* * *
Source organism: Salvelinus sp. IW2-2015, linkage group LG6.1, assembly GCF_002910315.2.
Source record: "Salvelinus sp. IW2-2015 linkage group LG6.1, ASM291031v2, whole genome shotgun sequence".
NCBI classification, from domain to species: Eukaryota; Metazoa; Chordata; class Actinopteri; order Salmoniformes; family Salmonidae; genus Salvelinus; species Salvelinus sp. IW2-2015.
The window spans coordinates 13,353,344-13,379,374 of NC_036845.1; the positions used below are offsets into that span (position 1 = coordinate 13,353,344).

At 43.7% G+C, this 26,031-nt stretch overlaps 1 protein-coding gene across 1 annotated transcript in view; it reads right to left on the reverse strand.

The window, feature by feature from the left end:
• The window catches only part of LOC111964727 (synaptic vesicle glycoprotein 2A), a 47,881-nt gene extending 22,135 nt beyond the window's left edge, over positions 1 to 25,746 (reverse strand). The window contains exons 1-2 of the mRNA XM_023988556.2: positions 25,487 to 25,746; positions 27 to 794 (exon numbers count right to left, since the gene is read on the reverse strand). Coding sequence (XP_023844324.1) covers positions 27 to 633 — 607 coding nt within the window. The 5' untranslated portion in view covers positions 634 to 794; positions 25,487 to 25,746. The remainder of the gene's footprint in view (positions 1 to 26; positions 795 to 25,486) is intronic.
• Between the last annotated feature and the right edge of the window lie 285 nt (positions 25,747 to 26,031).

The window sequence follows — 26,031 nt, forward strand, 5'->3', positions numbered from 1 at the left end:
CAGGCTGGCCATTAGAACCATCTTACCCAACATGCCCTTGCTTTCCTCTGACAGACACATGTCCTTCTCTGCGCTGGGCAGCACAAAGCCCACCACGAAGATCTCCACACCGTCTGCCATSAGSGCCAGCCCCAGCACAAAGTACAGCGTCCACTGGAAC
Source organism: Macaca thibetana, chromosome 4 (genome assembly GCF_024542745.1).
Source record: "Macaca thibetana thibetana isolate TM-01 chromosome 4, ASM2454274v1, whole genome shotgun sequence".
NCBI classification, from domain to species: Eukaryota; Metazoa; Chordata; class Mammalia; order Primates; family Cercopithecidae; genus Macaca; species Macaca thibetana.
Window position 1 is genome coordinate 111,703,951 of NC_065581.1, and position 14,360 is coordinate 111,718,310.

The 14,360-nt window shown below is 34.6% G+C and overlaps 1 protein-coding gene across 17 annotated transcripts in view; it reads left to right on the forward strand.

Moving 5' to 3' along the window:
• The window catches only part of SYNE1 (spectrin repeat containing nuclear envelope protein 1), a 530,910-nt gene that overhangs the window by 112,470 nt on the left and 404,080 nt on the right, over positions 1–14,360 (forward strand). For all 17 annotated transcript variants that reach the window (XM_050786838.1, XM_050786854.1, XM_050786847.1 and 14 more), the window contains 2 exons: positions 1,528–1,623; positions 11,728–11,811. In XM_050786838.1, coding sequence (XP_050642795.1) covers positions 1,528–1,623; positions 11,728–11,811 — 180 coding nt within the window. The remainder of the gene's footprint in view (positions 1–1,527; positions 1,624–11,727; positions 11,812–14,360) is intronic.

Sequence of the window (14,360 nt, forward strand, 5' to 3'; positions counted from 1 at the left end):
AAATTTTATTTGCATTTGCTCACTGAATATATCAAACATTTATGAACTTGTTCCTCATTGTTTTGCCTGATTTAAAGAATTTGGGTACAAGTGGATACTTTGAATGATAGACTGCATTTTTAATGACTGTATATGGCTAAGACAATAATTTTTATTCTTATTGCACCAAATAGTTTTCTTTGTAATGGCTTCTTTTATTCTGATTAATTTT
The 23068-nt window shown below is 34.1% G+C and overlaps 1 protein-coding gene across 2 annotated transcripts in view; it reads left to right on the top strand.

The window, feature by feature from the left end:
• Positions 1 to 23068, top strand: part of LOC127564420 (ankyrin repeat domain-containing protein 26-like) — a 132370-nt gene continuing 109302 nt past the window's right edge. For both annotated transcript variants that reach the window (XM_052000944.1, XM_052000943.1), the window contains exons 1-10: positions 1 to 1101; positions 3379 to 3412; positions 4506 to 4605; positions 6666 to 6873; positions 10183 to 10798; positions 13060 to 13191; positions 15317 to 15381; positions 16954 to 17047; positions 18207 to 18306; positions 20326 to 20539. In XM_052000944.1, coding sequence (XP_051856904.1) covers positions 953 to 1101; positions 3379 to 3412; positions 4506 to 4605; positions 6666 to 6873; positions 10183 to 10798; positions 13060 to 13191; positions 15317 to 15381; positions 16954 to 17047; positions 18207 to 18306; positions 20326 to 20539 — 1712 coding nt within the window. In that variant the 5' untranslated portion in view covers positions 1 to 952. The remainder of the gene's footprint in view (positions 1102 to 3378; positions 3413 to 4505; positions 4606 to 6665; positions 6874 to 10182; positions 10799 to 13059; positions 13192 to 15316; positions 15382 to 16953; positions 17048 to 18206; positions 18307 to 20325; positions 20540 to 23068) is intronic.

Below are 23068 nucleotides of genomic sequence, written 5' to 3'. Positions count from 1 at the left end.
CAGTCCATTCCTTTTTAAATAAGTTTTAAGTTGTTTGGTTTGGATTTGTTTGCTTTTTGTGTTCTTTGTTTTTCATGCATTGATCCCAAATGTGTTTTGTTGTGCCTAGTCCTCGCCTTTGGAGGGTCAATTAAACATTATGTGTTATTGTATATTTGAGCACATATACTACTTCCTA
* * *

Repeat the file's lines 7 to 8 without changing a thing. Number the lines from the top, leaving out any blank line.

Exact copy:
• The window catches only part of LOC111964727 (synaptic vesicle glycoprotein 2A), a 47,881-nt gene extending 22,135 nt beyond the window's left edge, over positions 1 to 25,746 (reverse strand). The window contains exons 1-2 of the mRNA XM_023988556.2: positions 25,487 to 25,746; positions 27 to 794 (exon numbers count right to left, since the gene is read on the reverse strand). Coding sequence (XP_023844324.1) covers positions 27 to 633 — 607 coding nt within the window. The 5' untranslated portion in view covers positions 634 to 794; positions 25,487 to 25,746. The remainder of the gene's footprint in view (positions 1 to 26; positions 795 to 25,486) is intronic.
• Between the last annotated feature and the right edge of the window lie 285 nt (positions 25,747 to 26,031).